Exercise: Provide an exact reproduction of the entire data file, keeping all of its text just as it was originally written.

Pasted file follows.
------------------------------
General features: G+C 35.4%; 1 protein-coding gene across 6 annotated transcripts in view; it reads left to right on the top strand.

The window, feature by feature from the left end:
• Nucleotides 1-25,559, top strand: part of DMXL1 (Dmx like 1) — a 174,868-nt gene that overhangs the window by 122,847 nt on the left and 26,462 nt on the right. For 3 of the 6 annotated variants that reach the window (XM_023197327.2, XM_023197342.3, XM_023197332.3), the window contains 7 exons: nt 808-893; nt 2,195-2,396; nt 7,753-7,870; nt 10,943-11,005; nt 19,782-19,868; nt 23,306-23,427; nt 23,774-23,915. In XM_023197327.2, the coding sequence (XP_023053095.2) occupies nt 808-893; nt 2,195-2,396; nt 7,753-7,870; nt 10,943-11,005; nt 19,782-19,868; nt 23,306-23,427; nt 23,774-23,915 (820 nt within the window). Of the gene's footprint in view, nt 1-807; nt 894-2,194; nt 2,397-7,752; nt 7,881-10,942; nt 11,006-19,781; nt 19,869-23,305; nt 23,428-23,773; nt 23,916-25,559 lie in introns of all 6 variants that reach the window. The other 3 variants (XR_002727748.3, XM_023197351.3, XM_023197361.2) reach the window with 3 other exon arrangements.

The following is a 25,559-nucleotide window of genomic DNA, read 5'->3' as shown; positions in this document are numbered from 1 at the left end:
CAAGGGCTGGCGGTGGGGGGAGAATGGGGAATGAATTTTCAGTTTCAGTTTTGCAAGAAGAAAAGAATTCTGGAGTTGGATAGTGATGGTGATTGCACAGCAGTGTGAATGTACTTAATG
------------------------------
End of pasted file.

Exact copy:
General features: G+C 35.4%; 1 protein-coding gene across 6 annotated transcripts in view; it reads left to right on the top strand.

The window, feature by feature from the left end:
• Nucleotides 1-25,559, top strand: part of DMXL1 (Dmx like 1) — a 174,868-nt gene that overhangs the window by 122,847 nt on the left and 26,462 nt on the right. For 3 of the 6 annotated variants that reach the window (XM_023197327.2, XM_023197342.3, XM_023197332.3), the window contains 7 exons: nt 808-893; nt 2,195-2,396; nt 7,753-7,870; nt 10,943-11,005; nt 19,782-19,868; nt 23,306-23,427; nt 23,774-23,915. In XM_023197327.2, the coding sequence (XP_023053095.2) occupies nt 808-893; nt 2,195-2,396; nt 7,753-7,870; nt 10,943-11,005; nt 19,782-19,868; nt 23,306-23,427; nt 23,774-23,915 (820 nt within the window). Of the gene's footprint in view, nt 1-807; nt 894-2,194; nt 2,397-7,752; nt 7,881-10,942; nt 11,006-19,781; nt 19,869-23,305; nt 23,428-23,773; nt 23,916-25,559 lie in introns of all 6 variants that reach the window. The other 3 variants (XR_002727748.3, XM_023197351.3, XM_023197361.2) reach the window with 3 other exon arrangements.

The following is a 25,559-nucleotide window of genomic DNA, read 5'->3' as shown; positions in this document are numbered from 1 at the left end:
CAAGGGCTGGCGGTGGGGGGAGAATGGGGAATGAATTTTCAGTTTCAGTTTTGCAAGAAGAAAAGAATTCTGGAGTTGGATAGTGATGGTGATTGCACAGCAGTGTGAATGTACTTAATG